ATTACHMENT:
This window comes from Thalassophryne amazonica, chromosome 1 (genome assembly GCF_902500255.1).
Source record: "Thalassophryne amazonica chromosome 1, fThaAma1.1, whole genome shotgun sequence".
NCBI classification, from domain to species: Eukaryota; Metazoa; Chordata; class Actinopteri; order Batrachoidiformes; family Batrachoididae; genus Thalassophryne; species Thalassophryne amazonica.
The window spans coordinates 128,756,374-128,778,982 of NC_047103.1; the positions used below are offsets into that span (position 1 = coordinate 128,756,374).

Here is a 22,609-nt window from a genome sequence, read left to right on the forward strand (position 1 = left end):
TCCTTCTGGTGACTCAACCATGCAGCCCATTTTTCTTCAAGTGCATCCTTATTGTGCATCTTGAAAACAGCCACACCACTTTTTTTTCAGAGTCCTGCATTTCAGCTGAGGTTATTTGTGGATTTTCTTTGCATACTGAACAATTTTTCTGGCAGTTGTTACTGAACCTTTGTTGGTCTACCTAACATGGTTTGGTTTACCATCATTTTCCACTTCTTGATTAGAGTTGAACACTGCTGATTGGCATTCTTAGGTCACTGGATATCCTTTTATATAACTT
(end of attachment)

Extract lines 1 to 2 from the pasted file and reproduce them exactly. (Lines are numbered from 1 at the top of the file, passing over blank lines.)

This window comes from Thalassophryne amazonica, chromosome 1 (genome assembly GCF_902500255.1).
Source record: "Thalassophryne amazonica chromosome 1, fThaAma1.1, whole genome shotgun sequence".